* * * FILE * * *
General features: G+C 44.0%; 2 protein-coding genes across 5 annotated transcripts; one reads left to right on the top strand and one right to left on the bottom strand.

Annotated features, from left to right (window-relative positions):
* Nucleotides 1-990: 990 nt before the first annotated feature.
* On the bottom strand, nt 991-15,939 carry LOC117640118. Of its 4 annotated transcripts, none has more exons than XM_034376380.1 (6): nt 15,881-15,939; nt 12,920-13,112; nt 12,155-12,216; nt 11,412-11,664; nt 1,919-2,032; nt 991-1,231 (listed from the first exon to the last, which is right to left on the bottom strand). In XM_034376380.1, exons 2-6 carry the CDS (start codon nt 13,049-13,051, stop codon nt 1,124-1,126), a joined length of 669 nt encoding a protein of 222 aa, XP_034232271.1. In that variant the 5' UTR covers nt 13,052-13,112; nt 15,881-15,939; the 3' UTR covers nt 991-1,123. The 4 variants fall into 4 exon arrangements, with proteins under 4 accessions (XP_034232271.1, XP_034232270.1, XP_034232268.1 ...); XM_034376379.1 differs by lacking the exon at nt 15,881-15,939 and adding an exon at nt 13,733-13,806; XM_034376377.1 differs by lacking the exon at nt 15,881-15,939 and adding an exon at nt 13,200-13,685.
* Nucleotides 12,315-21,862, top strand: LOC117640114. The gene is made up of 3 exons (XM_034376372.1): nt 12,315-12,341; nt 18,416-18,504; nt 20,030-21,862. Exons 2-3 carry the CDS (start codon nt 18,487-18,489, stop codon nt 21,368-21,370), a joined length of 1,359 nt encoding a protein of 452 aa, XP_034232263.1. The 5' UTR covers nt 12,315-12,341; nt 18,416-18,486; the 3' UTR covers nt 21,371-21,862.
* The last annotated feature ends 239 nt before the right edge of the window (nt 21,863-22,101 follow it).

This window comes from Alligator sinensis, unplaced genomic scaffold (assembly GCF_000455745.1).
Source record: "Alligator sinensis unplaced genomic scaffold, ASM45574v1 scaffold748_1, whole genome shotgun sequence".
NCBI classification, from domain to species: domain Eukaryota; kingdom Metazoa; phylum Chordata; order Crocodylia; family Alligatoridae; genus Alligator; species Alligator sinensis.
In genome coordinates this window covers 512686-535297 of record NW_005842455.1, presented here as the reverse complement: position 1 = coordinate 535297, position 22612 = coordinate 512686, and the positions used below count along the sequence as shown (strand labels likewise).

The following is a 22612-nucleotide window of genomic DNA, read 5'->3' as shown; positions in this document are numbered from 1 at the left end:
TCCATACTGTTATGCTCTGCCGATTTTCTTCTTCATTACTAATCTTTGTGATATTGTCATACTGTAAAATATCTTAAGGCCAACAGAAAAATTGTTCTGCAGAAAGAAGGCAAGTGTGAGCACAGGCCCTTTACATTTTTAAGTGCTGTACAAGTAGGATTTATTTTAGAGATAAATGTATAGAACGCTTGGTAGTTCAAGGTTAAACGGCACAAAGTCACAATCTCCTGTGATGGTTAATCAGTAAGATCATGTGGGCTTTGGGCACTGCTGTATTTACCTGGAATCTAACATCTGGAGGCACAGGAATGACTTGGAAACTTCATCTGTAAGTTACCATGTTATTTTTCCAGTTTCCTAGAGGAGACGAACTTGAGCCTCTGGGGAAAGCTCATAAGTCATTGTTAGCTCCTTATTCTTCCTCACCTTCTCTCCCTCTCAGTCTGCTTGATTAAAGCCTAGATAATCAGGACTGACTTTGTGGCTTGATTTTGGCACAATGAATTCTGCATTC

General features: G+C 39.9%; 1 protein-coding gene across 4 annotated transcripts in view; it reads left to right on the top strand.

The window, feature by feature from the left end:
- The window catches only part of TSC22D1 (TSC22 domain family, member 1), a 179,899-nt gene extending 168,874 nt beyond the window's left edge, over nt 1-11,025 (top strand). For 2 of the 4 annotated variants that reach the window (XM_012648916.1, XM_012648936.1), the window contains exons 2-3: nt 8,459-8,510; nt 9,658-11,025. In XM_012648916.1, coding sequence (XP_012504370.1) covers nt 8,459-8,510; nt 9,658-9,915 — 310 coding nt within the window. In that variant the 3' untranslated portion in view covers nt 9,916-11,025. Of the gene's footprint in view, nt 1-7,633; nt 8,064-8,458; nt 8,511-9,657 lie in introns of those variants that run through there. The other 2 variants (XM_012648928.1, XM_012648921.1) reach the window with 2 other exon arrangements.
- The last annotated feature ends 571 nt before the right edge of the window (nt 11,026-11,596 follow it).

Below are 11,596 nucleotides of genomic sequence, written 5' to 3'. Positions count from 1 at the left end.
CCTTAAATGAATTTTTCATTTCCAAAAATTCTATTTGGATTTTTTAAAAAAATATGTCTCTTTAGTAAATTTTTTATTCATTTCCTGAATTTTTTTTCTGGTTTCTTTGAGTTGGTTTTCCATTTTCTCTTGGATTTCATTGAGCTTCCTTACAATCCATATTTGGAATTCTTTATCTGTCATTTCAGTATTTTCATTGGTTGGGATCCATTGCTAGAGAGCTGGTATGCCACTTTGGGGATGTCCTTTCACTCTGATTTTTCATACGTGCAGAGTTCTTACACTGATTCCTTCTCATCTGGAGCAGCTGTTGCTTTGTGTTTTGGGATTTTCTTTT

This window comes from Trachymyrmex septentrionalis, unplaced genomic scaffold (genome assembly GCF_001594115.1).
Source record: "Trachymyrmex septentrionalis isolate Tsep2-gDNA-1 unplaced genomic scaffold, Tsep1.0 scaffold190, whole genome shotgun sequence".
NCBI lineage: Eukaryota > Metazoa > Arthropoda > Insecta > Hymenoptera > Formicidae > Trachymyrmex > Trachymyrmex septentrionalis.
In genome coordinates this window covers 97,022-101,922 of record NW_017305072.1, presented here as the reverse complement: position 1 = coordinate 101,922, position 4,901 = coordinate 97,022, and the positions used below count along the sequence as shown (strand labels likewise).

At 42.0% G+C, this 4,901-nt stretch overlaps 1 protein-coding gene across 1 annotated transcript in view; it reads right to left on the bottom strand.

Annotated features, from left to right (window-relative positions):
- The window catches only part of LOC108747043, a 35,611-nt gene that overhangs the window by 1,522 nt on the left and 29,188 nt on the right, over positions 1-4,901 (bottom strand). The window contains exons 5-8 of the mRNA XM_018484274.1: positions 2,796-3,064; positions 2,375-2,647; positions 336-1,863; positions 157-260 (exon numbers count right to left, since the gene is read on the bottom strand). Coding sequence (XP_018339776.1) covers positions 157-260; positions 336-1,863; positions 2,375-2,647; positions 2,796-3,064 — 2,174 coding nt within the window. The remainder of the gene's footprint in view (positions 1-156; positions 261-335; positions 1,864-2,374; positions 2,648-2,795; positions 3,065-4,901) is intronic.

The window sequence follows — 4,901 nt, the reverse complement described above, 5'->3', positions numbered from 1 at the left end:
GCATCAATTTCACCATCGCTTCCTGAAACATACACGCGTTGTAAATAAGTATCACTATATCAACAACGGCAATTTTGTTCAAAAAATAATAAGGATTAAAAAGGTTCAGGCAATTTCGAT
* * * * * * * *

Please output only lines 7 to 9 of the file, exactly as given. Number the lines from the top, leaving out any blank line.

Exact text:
This window comes from Alligator sinensis, unplaced genomic scaffold (assembly GCF_000455745.1).
Source record: "Alligator sinensis unplaced genomic scaffold, ASM45574v1 scaffold748_1, whole genome shotgun sequence".
NCBI classification, from domain to species: domain Eukaryota; kingdom Metazoa; phylum Chordata; order Crocodylia; family Alligatoridae; genus Alligator; species Alligator sinensis.